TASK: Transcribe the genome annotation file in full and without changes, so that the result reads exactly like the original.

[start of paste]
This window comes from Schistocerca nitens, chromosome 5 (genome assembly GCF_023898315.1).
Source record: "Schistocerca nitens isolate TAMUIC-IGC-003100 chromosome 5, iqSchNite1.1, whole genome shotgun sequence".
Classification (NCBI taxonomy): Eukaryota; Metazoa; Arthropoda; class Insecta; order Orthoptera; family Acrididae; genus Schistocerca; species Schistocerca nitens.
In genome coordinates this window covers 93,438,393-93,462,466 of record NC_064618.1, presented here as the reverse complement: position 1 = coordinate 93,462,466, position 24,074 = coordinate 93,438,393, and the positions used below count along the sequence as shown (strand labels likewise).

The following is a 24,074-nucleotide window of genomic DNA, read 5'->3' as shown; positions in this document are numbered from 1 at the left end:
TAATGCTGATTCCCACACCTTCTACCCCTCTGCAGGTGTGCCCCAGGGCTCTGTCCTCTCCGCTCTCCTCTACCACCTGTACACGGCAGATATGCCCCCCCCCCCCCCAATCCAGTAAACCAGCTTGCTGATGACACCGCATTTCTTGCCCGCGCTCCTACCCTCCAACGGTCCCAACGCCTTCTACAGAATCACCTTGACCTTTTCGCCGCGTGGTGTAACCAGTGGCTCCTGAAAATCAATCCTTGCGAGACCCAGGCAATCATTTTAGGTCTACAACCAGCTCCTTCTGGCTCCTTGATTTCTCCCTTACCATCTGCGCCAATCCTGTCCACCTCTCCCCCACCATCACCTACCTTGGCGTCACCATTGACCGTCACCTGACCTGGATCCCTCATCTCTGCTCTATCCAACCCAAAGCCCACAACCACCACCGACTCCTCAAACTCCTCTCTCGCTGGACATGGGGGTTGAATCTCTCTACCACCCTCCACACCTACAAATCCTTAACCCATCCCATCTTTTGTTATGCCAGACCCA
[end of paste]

This window comes from Schistocerca nitens, chromosome 5 (genome assembly GCF_023898315.1).
Source record: "Schistocerca nitens isolate TAMUIC-IGC-003100 chromosome 5, iqSchNite1.1, whole genome shotgun sequence".
Classification (NCBI taxonomy): Eukaryota; Metazoa; Arthropoda; class Insecta; order Orthoptera; family Acrididae; genus Schistocerca; species Schistocerca nitens.
In genome coordinates this window covers 93,438,393-93,462,466 of record NC_064618.1, presented here as the reverse complement: position 1 = coordinate 93,462,466, position 24,074 = coordinate 93,438,393, and the positions used below count along the sequence as shown (strand labels likewise).

The following is a 24,074-nucleotide window of genomic DNA, read 5'->3' as shown; positions in this document are numbered from 1 at the left end:
TAATGCTGATTCCCACACCTTCTACCCCTCTGCAGGTGTGCCCCAGGGCTCTGTCCTCTCCGCTCTCCTCTACCACCTGTACACGGCAGATATGCCCCCCCCCCCCCCAATCCAGTAAACCAGCTTGCTGATGACACCGCATTTCTTGCCCGCGCTCCTACCCTCCAACGGTCCCAACGCCTTCTACAGAATCACCTTGACCTTTTCGCCGCGTGGTGTAACCAGTGGCTCCTGAAAATCAATCCTTGCGAGACCCAGGCAATCATTTTAGGTCTACAACCAGCTCCTTCTGGCTCCTTGATTTCTCCCTTACCATCTGCGCCAATCCTGTCCACCTCTCCCCCACCATCACCTACCTTGGCGTCACCATTGACCGTCACCTGACCTGGATCCCTCATCTCTGCTCTATCCAACCCAAAGCCCACAACCACCACCGACTCCTCAAACTCCTCTCTCGCTGGACATGGGGGTTGAATCTCTCTACCACCCTCCACACCTACAAATCCTTAACCCATCCCATCTTTTGTTATGCCAGACCCA